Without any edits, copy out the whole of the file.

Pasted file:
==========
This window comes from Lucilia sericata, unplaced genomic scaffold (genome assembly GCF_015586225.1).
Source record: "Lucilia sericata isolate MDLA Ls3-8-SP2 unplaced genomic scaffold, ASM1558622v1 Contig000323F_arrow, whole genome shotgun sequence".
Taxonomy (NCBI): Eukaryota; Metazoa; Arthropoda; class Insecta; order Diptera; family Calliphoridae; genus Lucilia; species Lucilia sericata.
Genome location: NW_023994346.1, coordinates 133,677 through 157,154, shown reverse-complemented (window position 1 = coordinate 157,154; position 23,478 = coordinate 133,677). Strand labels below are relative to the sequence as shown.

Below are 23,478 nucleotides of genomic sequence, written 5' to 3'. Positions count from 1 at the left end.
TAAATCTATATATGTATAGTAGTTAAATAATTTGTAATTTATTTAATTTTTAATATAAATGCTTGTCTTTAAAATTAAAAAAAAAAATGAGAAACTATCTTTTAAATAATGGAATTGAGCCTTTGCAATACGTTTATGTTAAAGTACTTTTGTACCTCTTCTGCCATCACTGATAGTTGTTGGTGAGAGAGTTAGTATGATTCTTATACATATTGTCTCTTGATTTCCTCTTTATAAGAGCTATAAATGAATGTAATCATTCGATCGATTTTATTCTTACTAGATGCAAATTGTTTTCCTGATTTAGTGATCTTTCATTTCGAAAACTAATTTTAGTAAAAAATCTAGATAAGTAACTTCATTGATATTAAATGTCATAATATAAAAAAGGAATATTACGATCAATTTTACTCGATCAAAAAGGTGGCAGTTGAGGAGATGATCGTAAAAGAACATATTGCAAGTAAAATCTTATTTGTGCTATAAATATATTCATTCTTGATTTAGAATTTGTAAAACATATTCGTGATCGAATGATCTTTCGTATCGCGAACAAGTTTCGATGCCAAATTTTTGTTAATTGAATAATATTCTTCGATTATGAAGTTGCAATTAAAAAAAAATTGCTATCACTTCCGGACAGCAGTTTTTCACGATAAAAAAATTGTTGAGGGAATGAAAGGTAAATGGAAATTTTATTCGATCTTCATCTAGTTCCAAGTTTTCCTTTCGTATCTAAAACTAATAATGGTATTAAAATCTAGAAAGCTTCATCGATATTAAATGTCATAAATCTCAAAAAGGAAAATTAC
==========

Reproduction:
This window comes from Lucilia sericata, unplaced genomic scaffold (genome assembly GCF_015586225.1).
Source record: "Lucilia sericata isolate MDLA Ls3-8-SP2 unplaced genomic scaffold, ASM1558622v1 Contig000323F_arrow, whole genome shotgun sequence".
Taxonomy (NCBI): Eukaryota; Metazoa; Arthropoda; class Insecta; order Diptera; family Calliphoridae; genus Lucilia; species Lucilia sericata.
Genome location: NW_023994346.1, coordinates 133,677 through 157,154, shown reverse-complemented (window position 1 = coordinate 157,154; position 23,478 = coordinate 133,677). Strand labels below are relative to the sequence as shown.

Below are 23,478 nucleotides of genomic sequence, written 5' to 3'. Positions count from 1 at the left end.
TAAATCTATATATGTATAGTAGTTAAATAATTTGTAATTTATTTAATTTTTAATATAAATGCTTGTCTTTAAAATTAAAAAAAAAAATGAGAAACTATCTTTTAAATAATGGAATTGAGCCTTTGCAATACGTTTATGTTAAAGTACTTTTGTACCTCTTCTGCCATCACTGATAGTTGTTGGTGAGAGAGTTAGTATGATTCTTATACATATTGTCTCTTGATTTCCTCTTTATAAGAGCTATAAATGAATGTAATCATTCGATCGATTTTATTCTTACTAGATGCAAATTGTTTTCCTGATTTAGTGATCTTTCATTTCGAAAACTAATTTTAGTAAAAAATCTAGATAAGTAACTTCATTGATATTAAATGTCATAATATAAAAAAGGAATATTACGATCAATTTTACTCGATCAAAAAGGTGGCAGTTGAGGAGATGATCGTAAAAGAACATATTGCAAGTAAAATCTTATTTGTGCTATAAATATATTCATTCTTGATTTAGAATTTGTAAAACATATTCGTGATCGAATGATCTTTCGTATCGCGAACAAGTTTCGATGCCAAATTTTTGTTAATTGAATAATATTCTTCGATTATGAAGTTGCAATTAAAAAAAAATTGCTATCACTTCCGGACAGCAGTTTTTCACGATAAAAAAATTGTTGAGGGAATGAAAGGTAAATGGAAATTTTATTCGATCTTCATCTAGTTCCAAGTTTTCCTTTCGTATCTAAAACTAATAATGGTATTAAAATCTAGAAAGCTTCATCGATATTAAATGTCATAAATCTCAAAAAGGAAAATTAC